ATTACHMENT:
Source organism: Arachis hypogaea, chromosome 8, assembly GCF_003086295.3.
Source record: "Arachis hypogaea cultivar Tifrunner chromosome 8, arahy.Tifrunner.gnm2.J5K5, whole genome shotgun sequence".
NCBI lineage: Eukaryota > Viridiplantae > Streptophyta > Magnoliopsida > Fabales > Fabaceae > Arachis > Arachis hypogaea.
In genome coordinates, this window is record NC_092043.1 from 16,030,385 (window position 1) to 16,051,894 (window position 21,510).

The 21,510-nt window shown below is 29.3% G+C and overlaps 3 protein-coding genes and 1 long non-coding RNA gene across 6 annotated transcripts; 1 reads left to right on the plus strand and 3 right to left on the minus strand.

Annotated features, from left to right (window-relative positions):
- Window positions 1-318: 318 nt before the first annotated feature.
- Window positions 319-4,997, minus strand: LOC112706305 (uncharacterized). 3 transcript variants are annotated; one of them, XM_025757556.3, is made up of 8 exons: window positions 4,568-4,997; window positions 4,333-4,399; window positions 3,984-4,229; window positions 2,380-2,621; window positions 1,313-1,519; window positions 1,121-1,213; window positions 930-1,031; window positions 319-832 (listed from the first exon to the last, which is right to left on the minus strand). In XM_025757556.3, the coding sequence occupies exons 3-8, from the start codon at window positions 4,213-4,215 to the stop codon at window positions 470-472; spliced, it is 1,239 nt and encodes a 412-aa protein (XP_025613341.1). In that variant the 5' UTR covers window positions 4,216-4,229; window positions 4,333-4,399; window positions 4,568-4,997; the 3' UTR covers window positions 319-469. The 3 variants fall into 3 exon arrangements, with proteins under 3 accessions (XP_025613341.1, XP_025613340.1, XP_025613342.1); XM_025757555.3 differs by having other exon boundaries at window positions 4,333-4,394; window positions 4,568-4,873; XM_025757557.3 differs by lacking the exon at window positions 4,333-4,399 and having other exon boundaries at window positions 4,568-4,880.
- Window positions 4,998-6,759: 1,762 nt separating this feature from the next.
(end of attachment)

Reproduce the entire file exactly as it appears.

Source organism: Arachis hypogaea, chromosome 8, assembly GCF_003086295.3.
Source record: "Arachis hypogaea cultivar Tifrunner chromosome 8, arahy.Tifrunner.gnm2.J5K5, whole genome shotgun sequence".
NCBI lineage: Eukaryota > Viridiplantae > Streptophyta > Magnoliopsida > Fabales > Fabaceae > Arachis > Arachis hypogaea.
In genome coordinates, this window is record NC_092043.1 from 16,030,385 (window position 1) to 16,051,894 (window position 21,510).

The 21,510-nt window shown below is 29.3% G+C and overlaps 3 protein-coding genes and 1 long non-coding RNA gene across 6 annotated transcripts; 1 reads left to right on the plus strand and 3 right to left on the minus strand.

Annotated features, from left to right (window-relative positions):
- Window positions 1-318: 318 nt before the first annotated feature.
- Window positions 319-4,997, minus strand: LOC112706305 (uncharacterized). 3 transcript variants are annotated; one of them, XM_025757556.3, is made up of 8 exons: window positions 4,568-4,997; window positions 4,333-4,399; window positions 3,984-4,229; window positions 2,380-2,621; window positions 1,313-1,519; window positions 1,121-1,213; window positions 930-1,031; window positions 319-832 (listed from the first exon to the last, which is right to left on the minus strand). In XM_025757556.3, the coding sequence occupies exons 3-8, from the start codon at window positions 4,213-4,215 to the stop codon at window positions 470-472; spliced, it is 1,239 nt and encodes a 412-aa protein (XP_025613341.1). In that variant the 5' UTR covers window positions 4,216-4,229; window positions 4,333-4,399; window positions 4,568-4,997; the 3' UTR covers window positions 319-469. The 3 variants fall into 3 exon arrangements, with proteins under 3 accessions (XP_025613341.1, XP_025613340.1, XP_025613342.1); XM_025757555.3 differs by having other exon boundaries at window positions 4,333-4,394; window positions 4,568-4,873; XM_025757557.3 differs by lacking the exon at window positions 4,333-4,399 and having other exon boundaries at window positions 4,568-4,880.
- Window positions 4,998-6,759: 1,762 nt separating this feature from the next.